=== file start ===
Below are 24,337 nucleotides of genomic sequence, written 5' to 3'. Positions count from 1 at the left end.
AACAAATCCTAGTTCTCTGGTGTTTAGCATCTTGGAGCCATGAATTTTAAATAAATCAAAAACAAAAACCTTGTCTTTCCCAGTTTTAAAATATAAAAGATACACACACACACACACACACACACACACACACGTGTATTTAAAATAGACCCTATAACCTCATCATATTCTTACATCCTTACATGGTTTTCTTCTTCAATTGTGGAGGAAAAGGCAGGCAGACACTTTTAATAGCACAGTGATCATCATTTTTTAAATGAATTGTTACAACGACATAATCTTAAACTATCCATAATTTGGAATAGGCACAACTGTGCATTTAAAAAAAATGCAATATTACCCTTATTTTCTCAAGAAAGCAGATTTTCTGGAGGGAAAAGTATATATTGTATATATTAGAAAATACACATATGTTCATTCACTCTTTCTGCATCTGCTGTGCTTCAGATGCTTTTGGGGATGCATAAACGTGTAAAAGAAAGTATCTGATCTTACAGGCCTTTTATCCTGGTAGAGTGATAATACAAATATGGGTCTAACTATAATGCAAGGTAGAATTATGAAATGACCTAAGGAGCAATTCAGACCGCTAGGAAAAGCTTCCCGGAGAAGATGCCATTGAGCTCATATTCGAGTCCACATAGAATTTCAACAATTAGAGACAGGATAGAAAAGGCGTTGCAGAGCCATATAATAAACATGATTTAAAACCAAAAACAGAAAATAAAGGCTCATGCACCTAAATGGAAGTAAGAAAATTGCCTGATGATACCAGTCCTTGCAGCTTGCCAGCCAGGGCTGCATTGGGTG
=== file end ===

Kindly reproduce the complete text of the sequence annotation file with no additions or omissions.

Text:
Below are 24,337 nucleotides of genomic sequence, written 5' to 3'. Positions count from 1 at the left end.
AACAAATCCTAGTTCTCTGGTGTTTAGCATCTTGGAGCCATGAATTTTAAATAAATCAAAAACAAAAACCTTGTCTTTCCCAGTTTTAAAATATAAAAGATACACACACACACACACACACACACACACACACGTGTATTTAAAATAGACCCTATAACCTCATCATATTCTTACATCCTTACATGGTTTTCTTCTTCAATTGTGGAGGAAAAGGCAGGCAGACACTTTTAATAGCACAGTGATCATCATTTTTTAAATGAATTGTTACAACGACATAATCTTAAACTATCCATAATTTGGAATAGGCACAACTGTGCATTTAAAAAAAATGCAATATTACCCTTATTTTCTCAAGAAAGCAGATTTTCTGGAGGGAAAAGTATATATTGTATATATTAGAAAATACACATATGTTCATTCACTCTTTCTGCATCTGCTGTGCTTCAGATGCTTTTGGGGATGCATAAACGTGTAAAAGAAAGTATCTGATCTTACAGGCCTTTTATCCTGGTAGAGTGATAATACAAATATGGGTCTAACTATAATGCAAGGTAGAATTATGAAATGACCTAAGGAGCAATTCAGACCGCTAGGAAAAGCTTCCCGGAGAAGATGCCATTGAGCTCATATTCGAGTCCACATAGAATTTCAACAATTAGAGACAGGATAGAAAAGGCGTTGCAGAGCCATATAATAAACATGATTTAAAACCAAAAACAGAAAATAAAGGCTCATGCACCTAAATGGAAGTAAGAAAATTGCCTGATGATACCAGTCCTTGCAGCTTGCCAGCCAGGGCTGCATTGGGTG